- Despite the hype, Warriors-Cavaliers III isn't really a rematch. With Kevin Durant on the Dubs, the Finals feel a bit hollow. What it would be like if KD had stayed in OKC?
Less than 30 minutes after the Warriors finished sweeping the Spurs, owner Joe Lacob was talking about last year's Finals. "We were the better team, but they did win," he told the Mercury News. "We need a chance to go in there and prove that." That's the subtext to Warriors-Cavs III, also known as the Thrillogy, also known as the Three-match. Everyone understands the stakes. The Warriors are out for redemption, LeBron is chasing Jordan, and it will all be settled in one of the greatest rubber matches the league has ever seen.
And I get it. It almost works. But the closer we've gotten to this series, the harder it's become to get all that excited. Doesn't everyone see Kevin Durant standing over there?
Imagine if the Lakers and Celtics had traded titles in '85 and '86, and before settling the score in '87, L.A. added Bernard King to play alongside Magic, Worthy, and Kareem. Would the Celtics even get a game? Would a Lakers win have been all that thrilling?
That's Warriors-Cavs III. We're in a completely different phase of the story this year. Golden State entered last year's Finals having survived seven brutal, spectacular games against the Thunder. This year's Warriors are 28-1 since March.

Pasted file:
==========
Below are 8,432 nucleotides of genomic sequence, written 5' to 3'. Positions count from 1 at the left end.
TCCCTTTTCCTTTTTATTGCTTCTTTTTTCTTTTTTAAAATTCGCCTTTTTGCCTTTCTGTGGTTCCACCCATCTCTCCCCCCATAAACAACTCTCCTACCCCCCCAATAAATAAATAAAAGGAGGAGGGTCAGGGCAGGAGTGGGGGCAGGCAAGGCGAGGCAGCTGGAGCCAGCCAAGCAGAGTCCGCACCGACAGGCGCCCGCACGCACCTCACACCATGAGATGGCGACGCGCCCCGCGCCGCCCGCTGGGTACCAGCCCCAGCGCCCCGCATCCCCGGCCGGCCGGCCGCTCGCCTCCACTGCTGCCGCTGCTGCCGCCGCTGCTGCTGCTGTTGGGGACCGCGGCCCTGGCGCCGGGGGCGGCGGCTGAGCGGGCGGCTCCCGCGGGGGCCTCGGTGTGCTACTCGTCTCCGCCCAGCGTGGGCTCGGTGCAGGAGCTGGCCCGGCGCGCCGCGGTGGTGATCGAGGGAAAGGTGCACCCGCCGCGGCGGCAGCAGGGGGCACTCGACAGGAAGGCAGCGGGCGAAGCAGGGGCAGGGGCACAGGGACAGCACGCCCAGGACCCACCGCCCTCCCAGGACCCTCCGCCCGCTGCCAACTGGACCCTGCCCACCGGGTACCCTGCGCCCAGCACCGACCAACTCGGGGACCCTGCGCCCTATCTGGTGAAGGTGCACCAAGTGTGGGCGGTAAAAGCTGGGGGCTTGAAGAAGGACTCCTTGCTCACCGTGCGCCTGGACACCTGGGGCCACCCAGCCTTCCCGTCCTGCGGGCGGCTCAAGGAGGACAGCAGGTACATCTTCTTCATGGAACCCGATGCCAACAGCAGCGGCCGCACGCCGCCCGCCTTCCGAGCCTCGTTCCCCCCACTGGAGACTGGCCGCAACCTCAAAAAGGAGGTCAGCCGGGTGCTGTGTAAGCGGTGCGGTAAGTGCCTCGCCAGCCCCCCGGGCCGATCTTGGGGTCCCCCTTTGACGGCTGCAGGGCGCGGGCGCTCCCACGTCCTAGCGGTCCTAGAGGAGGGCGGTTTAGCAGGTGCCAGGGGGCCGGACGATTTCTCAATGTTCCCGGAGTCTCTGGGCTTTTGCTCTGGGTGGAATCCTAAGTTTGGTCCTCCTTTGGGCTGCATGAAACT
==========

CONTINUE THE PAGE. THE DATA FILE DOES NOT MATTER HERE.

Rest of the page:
And look, what the Warriors have done is outrageous. They deserve credit for all of it. Durant deserves credit for integrating his game seamlessly. But it would be much easier to appreciate this run and KD, himself, if I weren't driving myself crazy imagining how much cooler these Finals could've been without him.
Durant's free agency can be debated elsewhere. He's free to do whatever he wants, and God knows it's not an argument I'm going have on Day 1 of the Finals. But for now, just consider an alternate reality in which KD never signed the Warriors.
To begin with, it means we'd be getting Steph and LeBron going toe to toe to see who owns the league. That's the rematch we deserve.
Half the basketball world has openly second-guessed Steph Curry's dominance for three years now, and it's ridiculous. I understand that LeBron reaffirmed his claim to the throne last year, but the Warriors have won 67, 73, and 67 games with Curry as the catalyst for everything they do. He dominated down the stretch of the 2015 Finals, and he owned the league for most of last season. Then he got hurt in the first round of the playoffs, never quite got healthy, and sputtered at the end of last year's Finals. That should validate three years of skepticism.
LeBron is LeBron, of course. It's him and Jordan at this point. He's got nothing left to prove after last year's Finals. But it would be so much fun to watch Steph come back at him. Curry may not be better than LeBron, but in terms of success and dominance, he's the only player who belongs in the conversation.
Instead, Scottie Pippen's out here telling the world that Curry's not even the best player on his own team, a continuation of the condescending themes set forth over the past few years. And even if Steph wins and continues to dominate—he's scoring 29 per game on 50% shooting this postseason—it will be easily discredited by everyone who (correctly) points out that LeBron never really had a fair shot in this matchup.